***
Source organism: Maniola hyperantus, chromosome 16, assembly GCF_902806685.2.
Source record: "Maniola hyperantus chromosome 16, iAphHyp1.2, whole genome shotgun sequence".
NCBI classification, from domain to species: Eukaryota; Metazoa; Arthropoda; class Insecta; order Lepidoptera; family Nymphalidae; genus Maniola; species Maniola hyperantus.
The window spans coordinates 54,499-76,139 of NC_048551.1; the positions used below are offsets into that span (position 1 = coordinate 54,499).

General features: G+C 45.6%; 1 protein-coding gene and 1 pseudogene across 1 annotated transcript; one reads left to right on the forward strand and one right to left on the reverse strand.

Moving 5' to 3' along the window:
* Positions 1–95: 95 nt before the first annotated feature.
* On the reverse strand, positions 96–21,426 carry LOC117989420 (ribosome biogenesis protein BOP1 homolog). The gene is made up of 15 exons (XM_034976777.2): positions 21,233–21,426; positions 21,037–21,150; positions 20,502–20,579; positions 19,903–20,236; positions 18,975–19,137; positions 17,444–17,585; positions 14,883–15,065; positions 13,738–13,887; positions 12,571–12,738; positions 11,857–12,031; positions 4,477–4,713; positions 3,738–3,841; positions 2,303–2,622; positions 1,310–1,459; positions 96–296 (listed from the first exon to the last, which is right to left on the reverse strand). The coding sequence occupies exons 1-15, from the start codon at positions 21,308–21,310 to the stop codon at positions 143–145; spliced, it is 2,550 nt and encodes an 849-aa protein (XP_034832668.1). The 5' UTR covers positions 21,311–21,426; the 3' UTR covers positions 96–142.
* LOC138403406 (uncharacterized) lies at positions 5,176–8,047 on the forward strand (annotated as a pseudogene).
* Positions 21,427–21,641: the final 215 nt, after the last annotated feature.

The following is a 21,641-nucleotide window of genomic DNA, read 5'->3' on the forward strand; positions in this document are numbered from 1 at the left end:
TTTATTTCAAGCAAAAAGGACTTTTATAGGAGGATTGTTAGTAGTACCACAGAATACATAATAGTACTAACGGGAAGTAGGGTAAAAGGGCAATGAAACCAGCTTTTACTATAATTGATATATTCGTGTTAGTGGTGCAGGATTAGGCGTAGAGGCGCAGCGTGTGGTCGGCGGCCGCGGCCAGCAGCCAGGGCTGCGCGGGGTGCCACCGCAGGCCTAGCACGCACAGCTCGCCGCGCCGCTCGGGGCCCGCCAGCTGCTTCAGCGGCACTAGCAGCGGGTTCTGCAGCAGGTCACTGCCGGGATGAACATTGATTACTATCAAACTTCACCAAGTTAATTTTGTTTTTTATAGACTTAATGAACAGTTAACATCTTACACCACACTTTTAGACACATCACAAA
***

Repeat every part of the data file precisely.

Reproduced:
Source organism: Maniola hyperantus, chromosome 16, assembly GCF_902806685.2.
Source record: "Maniola hyperantus chromosome 16, iAphHyp1.2, whole genome shotgun sequence".
NCBI classification, from domain to species: Eukaryota; Metazoa; Arthropoda; class Insecta; order Lepidoptera; family Nymphalidae; genus Maniola; species Maniola hyperantus.
The window spans coordinates 54,499-76,139 of NC_048551.1; the positions used below are offsets into that span (position 1 = coordinate 54,499).

General features: G+C 45.6%; 1 protein-coding gene and 1 pseudogene across 1 annotated transcript; one reads left to right on the forward strand and one right to left on the reverse strand.

Moving 5' to 3' along the window:
* Positions 1–95: 95 nt before the first annotated feature.
* On the reverse strand, positions 96–21,426 carry LOC117989420 (ribosome biogenesis protein BOP1 homolog). The gene is made up of 15 exons (XM_034976777.2): positions 21,233–21,426; positions 21,037–21,150; positions 20,502–20,579; positions 19,903–20,236; positions 18,975–19,137; positions 17,444–17,585; positions 14,883–15,065; positions 13,738–13,887; positions 12,571–12,738; positions 11,857–12,031; positions 4,477–4,713; positions 3,738–3,841; positions 2,303–2,622; positions 1,310–1,459; positions 96–296 (listed from the first exon to the last, which is right to left on the reverse strand). The coding sequence occupies exons 1-15, from the start codon at positions 21,308–21,310 to the stop codon at positions 143–145; spliced, it is 2,550 nt and encodes an 849-aa protein (XP_034832668.1). The 5' UTR covers positions 21,311–21,426; the 3' UTR covers positions 96–142.
* LOC138403406 (uncharacterized) lies at positions 5,176–8,047 on the forward strand (annotated as a pseudogene).
* Positions 21,427–21,641: the final 215 nt, after the last annotated feature.

The following is a 21,641-nucleotide window of genomic DNA, read 5'->3' on the forward strand; positions in this document are numbered from 1 at the left end:
TTTATTTCAAGCAAAAAGGACTTTTATAGGAGGATTGTTAGTAGTACCACAGAATACATAATAGTACTAACGGGAAGTAGGGTAAAAGGGCAATGAAACCAGCTTTTACTATAATTGATATATTCGTGTTAGTGGTGCAGGATTAGGCGTAGAGGCGCAGCGTGTGGTCGGCGGCCGCGGCCAGCAGCCAGGGCTGCGCGGGGTGCCACCGCAGGCCTAGCACGCACAGCTCGCCGCGCCGCTCGGGGCCCGCCAGCTGCTTCAGCGGCACTAGCAGCGGGTTCTGCAGCAGGTCACTGCCGGGATGAACATTGATTACTATCAAACTTCACCAAGTTAATTTTGTTTTTTATAGACTTAATGAACAGTTAACATCTTACACCACACTTTTAGACACATCACAAA